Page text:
In every place I have lived, throw rugs on top of carpeting have migrated in one direction. They move quite quickly. Even a six-by-nine-foot with furniture on it will migrate. I always assumed that foot traffic was the energy source, but even rugs that are not walked on much will move. Since all the rugs in the house move in the same direction, I thought it might be due to the weave/cut of the underlying carpet. However, I recently put a rubber mat in my kitchen and it migrates too, in the same direction. In my current apartment, the migration is to the west, which would be consistent with the Earth’s rotation. Is that the cause?
— Bill, Spring Valley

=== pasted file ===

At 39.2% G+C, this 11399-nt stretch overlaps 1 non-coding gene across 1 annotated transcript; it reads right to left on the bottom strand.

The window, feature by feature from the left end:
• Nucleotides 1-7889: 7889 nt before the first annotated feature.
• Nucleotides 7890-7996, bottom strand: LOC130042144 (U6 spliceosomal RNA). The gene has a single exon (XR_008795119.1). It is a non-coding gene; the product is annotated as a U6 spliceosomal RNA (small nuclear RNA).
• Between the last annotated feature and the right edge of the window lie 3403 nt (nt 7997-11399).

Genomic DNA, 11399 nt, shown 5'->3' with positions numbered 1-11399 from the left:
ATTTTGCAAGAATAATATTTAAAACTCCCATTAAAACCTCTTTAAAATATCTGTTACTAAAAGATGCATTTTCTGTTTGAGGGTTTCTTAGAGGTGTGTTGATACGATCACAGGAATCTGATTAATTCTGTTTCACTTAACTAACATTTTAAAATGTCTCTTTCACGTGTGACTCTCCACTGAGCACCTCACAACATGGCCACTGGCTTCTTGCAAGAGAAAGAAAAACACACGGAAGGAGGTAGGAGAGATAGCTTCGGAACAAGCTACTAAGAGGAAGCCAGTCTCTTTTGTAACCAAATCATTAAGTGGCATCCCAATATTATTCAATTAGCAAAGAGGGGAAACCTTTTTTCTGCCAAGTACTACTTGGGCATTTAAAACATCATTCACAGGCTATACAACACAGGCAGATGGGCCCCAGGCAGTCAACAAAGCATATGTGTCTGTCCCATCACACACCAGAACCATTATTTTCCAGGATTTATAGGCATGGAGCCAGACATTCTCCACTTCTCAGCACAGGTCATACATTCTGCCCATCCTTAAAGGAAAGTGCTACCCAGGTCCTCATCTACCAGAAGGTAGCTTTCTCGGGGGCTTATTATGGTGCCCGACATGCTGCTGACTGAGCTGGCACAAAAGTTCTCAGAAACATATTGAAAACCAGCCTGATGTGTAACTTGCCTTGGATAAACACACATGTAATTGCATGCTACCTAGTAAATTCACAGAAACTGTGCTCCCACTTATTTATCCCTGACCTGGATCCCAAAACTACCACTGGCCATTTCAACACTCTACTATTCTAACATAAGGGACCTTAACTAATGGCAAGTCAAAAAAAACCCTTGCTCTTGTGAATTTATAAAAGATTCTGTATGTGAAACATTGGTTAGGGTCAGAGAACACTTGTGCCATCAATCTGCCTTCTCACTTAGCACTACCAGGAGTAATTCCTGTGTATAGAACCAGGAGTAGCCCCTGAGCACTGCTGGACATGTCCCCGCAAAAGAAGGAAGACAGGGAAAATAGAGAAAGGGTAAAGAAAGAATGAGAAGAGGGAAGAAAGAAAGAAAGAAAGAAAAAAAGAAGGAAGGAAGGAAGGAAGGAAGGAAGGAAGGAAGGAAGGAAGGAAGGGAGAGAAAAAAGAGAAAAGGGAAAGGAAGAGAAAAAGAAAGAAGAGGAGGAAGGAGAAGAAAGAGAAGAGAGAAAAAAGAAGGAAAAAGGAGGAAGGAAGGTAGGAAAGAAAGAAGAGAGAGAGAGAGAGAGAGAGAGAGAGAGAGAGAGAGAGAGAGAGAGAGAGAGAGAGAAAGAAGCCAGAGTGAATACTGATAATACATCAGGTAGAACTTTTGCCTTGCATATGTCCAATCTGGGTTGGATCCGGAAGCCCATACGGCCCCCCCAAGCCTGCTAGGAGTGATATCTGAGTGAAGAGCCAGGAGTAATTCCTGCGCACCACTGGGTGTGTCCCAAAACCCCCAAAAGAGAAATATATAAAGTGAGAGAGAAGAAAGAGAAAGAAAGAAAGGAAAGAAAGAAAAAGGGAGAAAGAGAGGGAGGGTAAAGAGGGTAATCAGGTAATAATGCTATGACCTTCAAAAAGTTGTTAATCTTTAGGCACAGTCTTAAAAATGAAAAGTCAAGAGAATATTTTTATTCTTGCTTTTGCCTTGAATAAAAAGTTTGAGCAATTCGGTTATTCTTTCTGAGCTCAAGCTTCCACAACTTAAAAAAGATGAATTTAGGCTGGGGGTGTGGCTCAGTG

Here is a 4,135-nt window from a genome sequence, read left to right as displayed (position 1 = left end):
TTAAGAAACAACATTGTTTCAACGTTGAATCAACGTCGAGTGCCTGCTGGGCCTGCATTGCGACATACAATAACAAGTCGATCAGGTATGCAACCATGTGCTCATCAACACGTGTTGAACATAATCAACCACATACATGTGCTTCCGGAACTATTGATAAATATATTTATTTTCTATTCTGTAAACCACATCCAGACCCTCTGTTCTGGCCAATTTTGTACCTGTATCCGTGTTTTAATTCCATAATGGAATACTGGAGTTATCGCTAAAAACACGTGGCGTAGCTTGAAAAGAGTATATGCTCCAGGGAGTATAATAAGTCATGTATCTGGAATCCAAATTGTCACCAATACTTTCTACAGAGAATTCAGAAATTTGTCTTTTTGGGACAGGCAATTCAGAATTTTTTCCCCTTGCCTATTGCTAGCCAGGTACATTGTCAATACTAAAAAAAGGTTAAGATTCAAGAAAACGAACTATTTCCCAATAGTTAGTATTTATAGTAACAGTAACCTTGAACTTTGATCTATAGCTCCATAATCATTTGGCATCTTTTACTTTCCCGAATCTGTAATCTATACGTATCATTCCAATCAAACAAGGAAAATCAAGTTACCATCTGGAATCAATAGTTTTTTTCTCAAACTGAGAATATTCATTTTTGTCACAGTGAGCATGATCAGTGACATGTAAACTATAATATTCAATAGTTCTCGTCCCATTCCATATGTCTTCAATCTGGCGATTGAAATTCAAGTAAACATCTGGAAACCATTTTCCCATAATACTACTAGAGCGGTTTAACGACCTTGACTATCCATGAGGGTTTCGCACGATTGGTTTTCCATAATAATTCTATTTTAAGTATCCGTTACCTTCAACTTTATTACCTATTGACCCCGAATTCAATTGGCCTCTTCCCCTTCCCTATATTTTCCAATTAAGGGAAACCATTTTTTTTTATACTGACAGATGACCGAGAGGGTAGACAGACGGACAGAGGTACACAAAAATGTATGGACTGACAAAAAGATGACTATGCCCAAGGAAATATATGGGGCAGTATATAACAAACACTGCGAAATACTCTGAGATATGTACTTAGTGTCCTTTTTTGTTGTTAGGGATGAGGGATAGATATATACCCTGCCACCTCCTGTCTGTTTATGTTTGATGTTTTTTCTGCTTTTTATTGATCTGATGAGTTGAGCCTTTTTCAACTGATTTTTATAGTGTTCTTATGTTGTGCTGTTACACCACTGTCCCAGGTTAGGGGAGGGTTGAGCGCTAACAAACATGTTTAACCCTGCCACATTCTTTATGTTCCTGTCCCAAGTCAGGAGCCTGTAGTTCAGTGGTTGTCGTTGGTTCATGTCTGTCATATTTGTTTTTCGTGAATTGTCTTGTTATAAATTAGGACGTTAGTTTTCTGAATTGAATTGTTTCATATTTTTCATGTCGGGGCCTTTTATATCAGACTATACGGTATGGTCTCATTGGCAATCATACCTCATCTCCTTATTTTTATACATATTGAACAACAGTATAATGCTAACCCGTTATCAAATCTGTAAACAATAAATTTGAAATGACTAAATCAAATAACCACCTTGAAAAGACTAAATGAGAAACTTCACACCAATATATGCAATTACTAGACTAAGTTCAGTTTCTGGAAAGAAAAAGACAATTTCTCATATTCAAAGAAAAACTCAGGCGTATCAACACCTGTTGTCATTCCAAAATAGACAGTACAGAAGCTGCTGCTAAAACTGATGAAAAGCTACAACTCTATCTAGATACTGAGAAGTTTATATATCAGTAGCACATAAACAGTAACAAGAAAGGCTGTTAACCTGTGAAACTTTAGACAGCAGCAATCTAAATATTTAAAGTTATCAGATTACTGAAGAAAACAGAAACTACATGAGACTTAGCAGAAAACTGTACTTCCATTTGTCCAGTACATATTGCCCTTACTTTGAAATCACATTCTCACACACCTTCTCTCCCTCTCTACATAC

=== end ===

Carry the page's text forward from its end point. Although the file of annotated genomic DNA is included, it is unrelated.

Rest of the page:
I don’t fully understand how the Coriolis Effect works, but I know it has nothing to do with your rugs creeping across the floor. The reason that happens is that rugs are devious, hateful, mischievous creatures sent by Cthulhu to torture us into submission in preparation for the coming end times. What better place to undermine the world than from beneath our very feet? We only think we’re powerful and in charge. Sure, “science” tells us that rugs move around because the compressibility of the materials causes a sort of hopping effect (particularly when they are sitting on top of carpeting), that they make microscopic jumps every time someone walks across them, but we know better, don’t we?